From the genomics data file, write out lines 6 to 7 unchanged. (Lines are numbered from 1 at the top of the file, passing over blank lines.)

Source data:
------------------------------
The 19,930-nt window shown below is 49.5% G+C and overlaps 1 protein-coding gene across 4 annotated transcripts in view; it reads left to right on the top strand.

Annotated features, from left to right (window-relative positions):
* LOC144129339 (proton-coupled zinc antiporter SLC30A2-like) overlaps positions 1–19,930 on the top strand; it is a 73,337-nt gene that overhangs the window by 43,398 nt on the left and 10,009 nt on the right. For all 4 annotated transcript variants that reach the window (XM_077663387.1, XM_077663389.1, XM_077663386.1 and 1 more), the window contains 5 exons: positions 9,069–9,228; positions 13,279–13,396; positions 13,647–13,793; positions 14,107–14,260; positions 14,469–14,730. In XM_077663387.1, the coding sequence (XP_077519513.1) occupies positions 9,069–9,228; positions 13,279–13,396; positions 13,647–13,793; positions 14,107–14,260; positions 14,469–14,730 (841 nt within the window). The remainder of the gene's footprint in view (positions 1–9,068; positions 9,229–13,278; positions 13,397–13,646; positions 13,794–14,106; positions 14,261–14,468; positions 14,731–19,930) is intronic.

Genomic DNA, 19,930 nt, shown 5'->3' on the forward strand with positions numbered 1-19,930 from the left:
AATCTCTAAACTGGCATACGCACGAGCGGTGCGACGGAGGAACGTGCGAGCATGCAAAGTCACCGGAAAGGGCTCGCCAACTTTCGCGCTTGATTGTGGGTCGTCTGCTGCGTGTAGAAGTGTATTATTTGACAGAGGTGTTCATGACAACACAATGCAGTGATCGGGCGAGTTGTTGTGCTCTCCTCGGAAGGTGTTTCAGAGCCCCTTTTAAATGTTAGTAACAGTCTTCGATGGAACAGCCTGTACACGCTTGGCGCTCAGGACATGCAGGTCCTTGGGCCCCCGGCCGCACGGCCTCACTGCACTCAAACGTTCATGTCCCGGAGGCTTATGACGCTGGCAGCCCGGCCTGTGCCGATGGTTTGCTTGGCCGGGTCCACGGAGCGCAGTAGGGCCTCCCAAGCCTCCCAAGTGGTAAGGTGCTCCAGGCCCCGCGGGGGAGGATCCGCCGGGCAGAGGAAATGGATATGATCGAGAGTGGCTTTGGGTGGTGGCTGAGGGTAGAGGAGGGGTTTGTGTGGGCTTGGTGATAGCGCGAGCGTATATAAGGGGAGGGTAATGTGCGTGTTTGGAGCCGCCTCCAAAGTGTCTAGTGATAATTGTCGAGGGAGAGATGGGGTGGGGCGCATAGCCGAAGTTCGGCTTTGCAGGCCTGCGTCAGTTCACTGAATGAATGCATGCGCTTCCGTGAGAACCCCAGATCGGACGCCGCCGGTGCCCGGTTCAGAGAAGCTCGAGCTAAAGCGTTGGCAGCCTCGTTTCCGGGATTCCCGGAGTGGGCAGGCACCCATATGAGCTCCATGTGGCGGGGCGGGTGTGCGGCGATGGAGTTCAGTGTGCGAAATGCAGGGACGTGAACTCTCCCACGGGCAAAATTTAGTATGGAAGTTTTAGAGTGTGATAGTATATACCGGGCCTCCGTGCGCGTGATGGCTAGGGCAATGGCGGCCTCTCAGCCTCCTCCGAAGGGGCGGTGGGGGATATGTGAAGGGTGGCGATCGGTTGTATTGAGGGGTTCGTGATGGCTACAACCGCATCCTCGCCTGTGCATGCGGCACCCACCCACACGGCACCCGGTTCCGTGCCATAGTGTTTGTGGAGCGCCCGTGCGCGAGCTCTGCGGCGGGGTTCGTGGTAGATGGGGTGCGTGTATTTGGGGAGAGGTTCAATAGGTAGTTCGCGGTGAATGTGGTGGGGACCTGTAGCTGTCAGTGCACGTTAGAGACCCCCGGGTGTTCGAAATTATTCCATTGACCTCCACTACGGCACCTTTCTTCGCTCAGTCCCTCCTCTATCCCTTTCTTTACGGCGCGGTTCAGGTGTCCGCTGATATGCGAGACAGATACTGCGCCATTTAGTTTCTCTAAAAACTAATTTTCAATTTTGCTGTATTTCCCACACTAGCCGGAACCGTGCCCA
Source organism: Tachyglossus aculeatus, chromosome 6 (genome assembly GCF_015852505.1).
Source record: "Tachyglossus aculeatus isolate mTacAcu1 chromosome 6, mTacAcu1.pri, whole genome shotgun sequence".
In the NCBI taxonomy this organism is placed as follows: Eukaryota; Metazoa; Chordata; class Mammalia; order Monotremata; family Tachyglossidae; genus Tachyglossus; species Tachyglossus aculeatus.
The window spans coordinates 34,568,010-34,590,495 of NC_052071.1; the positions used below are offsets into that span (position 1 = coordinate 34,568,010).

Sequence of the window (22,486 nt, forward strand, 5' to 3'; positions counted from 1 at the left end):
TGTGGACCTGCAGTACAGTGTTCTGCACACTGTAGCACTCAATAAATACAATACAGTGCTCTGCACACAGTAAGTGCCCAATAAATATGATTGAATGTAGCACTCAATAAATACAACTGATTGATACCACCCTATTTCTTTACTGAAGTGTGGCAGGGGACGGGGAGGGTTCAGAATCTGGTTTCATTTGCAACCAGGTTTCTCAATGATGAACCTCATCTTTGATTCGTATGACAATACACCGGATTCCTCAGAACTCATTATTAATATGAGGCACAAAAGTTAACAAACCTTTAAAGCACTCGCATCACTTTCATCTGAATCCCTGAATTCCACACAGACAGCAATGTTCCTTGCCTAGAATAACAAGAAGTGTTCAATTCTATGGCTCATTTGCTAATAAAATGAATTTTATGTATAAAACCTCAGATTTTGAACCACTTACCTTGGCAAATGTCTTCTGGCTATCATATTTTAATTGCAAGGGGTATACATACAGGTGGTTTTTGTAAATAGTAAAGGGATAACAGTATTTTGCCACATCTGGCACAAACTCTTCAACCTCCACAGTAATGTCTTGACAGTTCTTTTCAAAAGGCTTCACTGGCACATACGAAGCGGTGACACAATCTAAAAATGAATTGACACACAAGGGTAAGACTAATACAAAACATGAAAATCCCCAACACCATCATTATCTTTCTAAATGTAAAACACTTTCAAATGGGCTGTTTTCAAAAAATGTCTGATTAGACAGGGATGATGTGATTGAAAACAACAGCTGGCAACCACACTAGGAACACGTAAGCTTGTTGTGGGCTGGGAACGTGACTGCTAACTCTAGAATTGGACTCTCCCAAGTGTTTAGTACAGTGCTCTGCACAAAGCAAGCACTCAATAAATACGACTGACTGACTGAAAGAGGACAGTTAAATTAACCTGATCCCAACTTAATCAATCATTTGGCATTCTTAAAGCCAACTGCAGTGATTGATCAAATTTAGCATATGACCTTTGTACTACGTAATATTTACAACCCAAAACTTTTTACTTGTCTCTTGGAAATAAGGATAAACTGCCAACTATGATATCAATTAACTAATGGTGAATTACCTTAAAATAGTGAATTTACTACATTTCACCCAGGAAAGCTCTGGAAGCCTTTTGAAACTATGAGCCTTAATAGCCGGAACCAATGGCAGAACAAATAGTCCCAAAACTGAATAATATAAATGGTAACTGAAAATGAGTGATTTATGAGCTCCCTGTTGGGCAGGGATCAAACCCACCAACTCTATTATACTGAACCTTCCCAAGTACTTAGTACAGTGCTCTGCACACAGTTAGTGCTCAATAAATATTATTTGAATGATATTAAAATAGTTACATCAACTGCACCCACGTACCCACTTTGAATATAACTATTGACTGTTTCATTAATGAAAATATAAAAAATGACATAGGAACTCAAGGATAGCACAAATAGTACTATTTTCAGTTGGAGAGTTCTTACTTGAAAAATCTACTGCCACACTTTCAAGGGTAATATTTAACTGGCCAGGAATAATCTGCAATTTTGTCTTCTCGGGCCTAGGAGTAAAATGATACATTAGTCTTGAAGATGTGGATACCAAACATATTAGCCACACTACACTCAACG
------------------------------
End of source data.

Source organism: Tachyglossus aculeatus, chromosome 6 (genome assembly GCF_015852505.1).
Source record: "Tachyglossus aculeatus isolate mTacAcu1 chromosome 6, mTacAcu1.pri, whole genome shotgun sequence".